3. Clearly your interpretation is not as accurate either, as you profess Keith.

  13. Racing incident for me. If it is taking this long to come to a decision, then I believe they should give Alonso the benefit of doubt.

    It just means, it is not as clear cut as some believe it is.

    1. Fact is, Alonso was illegaly forced out of the track while he was overtaking Vergne, he had no choice but exit the track or crash. True, he could have given back the position afterwards but nobody told him to.

  14. Alonso is right, and at the same time everyone with an opposing view is right. how can you decide such a pass on the exit of a pit lane? its not like other cases before where passing off the track was an advantage, this is a pass where the cars come out at the same point of the track and one has to go off track, its no advantage and their should be no penalty to either driver. Alonso could have spun out… and would have passed the opposing car the next lap anyway.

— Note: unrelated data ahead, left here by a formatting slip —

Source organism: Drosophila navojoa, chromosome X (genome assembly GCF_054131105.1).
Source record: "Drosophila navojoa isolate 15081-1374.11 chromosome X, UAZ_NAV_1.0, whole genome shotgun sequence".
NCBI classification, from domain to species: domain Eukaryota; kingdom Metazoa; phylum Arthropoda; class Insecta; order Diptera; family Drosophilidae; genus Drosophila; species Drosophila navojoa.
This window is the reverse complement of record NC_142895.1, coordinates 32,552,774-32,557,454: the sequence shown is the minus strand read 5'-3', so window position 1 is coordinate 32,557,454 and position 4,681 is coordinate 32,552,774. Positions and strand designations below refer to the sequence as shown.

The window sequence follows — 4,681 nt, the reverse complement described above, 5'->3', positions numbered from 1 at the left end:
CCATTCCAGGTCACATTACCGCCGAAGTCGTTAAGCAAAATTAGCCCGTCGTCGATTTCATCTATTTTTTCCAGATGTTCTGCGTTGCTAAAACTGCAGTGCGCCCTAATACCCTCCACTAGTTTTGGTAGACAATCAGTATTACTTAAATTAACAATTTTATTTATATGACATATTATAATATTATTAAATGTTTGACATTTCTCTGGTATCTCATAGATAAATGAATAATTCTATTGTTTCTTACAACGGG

15. And while we talk about Alonso, why wasn’t Sutil penalised? No views on that matter?

    1. Nothing really.

      Sutil went wide, expected Maldonado to come back but he went wide too and stuck behind Perez who made a good move. What was Sutil supposed to do, let both pass again?

      1. Sutil was behind or in line with Maldonado. He didnt pass him on track. should have given the place to Maldonado and tried again. Instead he just straightened the corner and continued with the race.

        It doesn’t matter if Perez is in front now, that bad luck for Sutil. But he never passed Maldonado on track.